How to Write a UCAS Personal Statement

How to Write a UCAS personal statement

Your UCAS application to study for an undergraduate degree in the UK would not be complete without learning how to write a UCAS personal statement. The personal statement allows you to highlight your goals, abilities, and experience to the university admissions staff. It is imperative that your UCAS personal statement is strong if you plan to study in the UK.

You must follow these guidelines if you want your application to be accepted by any British university. Creating a personal statement for university admissions can be challenging. But don’t give up! When you start early, you’ll have a draft to work with sooner rather than later. We will show you how to write a UCAS personal statement – complete the form below to access the free samples. 

How to write a UCAS personal statement

Get straight to the point quickly in your personal statement to grab the reader’s attention. Your opening statement should capture who you are and your motivation for applying to the course as an international student. There is no point in trying to impress the admissions tutor with irrelevant narratives; they have heard it all before. If you convey your excitement and enthusiasm from the start, you are more likely to make a memorable first impression.

A quote from someone else is a risky way to start your statement. The panel care more about what you believe than what someone else believes. By relying heavily on the words of others, you may lose the authenticity of your statement.

The writing process does not have to begin at the very beginning. You don’t have to start with the first sentence. Finding a place to begin in the middle might help you think of different ideas. You might find it easier to write the introduction once you’ve jotted down some ideas.

What should I include in my UCAS personal statement?

Describe your interest in studying in the UK. Explain to the admissions tutor why you want to pursue your study dreams in the UK as an international student.

Why you want to study in the UK: Studying abroad is a big step, so you’ll need to demonstrate your readiness.

Why you would like to study this course: Passion is the key ingredient for success when writing your personal statement. Your chances of being offered a place will increase if you can show genuine interest and passion for your chosen subject.

Your medium to long-term career ambitions: A conversation about what you hope to accomplish after graduation shows your commitment to your field and your ambition.

Language skills: Discuss the languages you know (especially English) and any language exams you have taken, e.g. if you have attained a credit in the English language exam during WAEC or NECO exam.

Relevant work experience: Highlight any placements or internships you have completed in the same field as your studies to make yourself stand out from the rest of the applicants.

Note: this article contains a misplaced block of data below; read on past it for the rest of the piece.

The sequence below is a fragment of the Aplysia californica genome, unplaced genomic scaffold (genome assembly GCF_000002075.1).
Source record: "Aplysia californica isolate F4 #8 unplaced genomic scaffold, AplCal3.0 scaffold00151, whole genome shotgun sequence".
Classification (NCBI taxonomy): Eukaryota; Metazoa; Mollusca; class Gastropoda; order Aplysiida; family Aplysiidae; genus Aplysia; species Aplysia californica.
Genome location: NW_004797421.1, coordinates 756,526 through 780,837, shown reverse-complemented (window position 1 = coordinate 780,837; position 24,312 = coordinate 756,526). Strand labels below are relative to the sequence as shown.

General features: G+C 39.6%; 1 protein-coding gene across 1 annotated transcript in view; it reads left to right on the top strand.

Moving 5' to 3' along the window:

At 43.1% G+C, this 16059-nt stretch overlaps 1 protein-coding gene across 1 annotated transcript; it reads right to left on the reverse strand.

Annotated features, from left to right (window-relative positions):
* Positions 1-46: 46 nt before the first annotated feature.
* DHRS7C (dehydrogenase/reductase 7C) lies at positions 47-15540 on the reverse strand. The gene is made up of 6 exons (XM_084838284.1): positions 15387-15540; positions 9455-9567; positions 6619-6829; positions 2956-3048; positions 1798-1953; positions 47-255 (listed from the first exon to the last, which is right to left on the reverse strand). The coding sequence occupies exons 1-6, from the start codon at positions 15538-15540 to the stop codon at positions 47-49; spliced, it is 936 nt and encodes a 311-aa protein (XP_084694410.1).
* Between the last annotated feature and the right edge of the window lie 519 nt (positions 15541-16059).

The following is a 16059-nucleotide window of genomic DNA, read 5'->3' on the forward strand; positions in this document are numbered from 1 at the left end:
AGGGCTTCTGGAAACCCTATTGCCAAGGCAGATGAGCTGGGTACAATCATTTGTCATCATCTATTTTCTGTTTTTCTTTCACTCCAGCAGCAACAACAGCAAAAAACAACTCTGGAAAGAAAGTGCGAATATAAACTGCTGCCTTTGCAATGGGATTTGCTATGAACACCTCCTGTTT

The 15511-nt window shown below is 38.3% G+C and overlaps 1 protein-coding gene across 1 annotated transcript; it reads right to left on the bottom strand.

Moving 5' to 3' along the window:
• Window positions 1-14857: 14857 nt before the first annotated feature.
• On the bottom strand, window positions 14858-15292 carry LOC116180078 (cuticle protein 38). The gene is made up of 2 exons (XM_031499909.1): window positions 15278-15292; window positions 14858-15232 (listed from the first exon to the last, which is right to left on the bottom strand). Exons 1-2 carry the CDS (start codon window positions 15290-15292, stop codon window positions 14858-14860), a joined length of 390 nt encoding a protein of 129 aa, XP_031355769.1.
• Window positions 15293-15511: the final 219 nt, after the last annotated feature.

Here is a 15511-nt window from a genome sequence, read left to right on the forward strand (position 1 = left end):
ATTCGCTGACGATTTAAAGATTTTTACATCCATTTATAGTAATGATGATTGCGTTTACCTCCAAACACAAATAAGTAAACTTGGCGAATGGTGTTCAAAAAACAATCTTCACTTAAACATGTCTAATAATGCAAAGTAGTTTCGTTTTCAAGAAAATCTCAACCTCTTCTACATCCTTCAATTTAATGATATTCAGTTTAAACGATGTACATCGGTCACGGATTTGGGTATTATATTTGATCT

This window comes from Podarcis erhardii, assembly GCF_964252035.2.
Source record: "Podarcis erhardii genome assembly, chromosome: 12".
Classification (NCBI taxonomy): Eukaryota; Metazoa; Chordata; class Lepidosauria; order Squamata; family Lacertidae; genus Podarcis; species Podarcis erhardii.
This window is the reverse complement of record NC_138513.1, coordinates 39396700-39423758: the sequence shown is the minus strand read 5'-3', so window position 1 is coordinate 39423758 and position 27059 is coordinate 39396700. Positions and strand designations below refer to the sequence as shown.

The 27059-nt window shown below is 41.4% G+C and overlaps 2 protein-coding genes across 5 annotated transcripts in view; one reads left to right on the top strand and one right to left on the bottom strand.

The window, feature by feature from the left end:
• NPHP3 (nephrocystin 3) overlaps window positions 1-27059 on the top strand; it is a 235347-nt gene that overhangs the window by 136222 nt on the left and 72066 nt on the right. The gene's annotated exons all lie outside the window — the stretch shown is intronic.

Hobbies and interests: Whatever your hobbies or interests, you’ll have developed some transferable skills worth mentioning. Your personal statement will be stronger if you link your extracurricular interests to the course you are applying for.

Voluntary work: Include any volunteer work you have done in your home country or abroad, as well as any life lessons or skills you have developed during these projects.

References will be requested as part of your UCAS application by the university. If you fail to submit them as a condition of your offer, your application may be rejected.

How do I structure my personal statement, and how to write a UCAS personal statement?

The undergraduate UCAS personal statement is written differently from a masters degree personal statement. To learn how to write a UCAS personal statement, you should first know how to structure your UCAS personal statement, which can be done any way you want, but you need to create a coherent argument that covers all the information the admissions tutor is looking for. Below are some helpful guidelines on how to write a UCAS personal statement: 

Introduction: Here you should explain why you want to study the course and how it aligns with your career goals. Highlight your favourite aspects of your subject and the topics you are eager to learn more about. 

Your academic record: Describe your academic achievements in related fields and how they have prepared you for the course you are applying for. 

Your commitment to the subject outside the classroom: You need to demonstrate in your UCAS personal statement that you have a genuine interest in the field beyond your studies. You can share your favourite books, competitions you’ve entered, events you’ve attended, or online courses you’ve taken. 

Professional attributes: The admissions tutor will want to know if you have relevant work experience and volunteering opportunities. Discuss how the skills you’ve picked up have equipped you for higher education. 

Extracurricular interests: Show you’re a well-rounded individual capable of balancing your studies and social activities. You might also mention any hobbies or activities you enjoy in your spare time and any skills you will need for your course. These extracurricular interests could be drawn from your experience in your home country or elsewhere.  

Conclusion: Your UCAS personal statement should conclude by reinforcing why the admission committee should offer you a position. You should summarise the reasons you’re an ideal candidate and what you expect from your university experience.

Where can I find examples of personal statements?

You can access free personal statements here on studyoverseas.net

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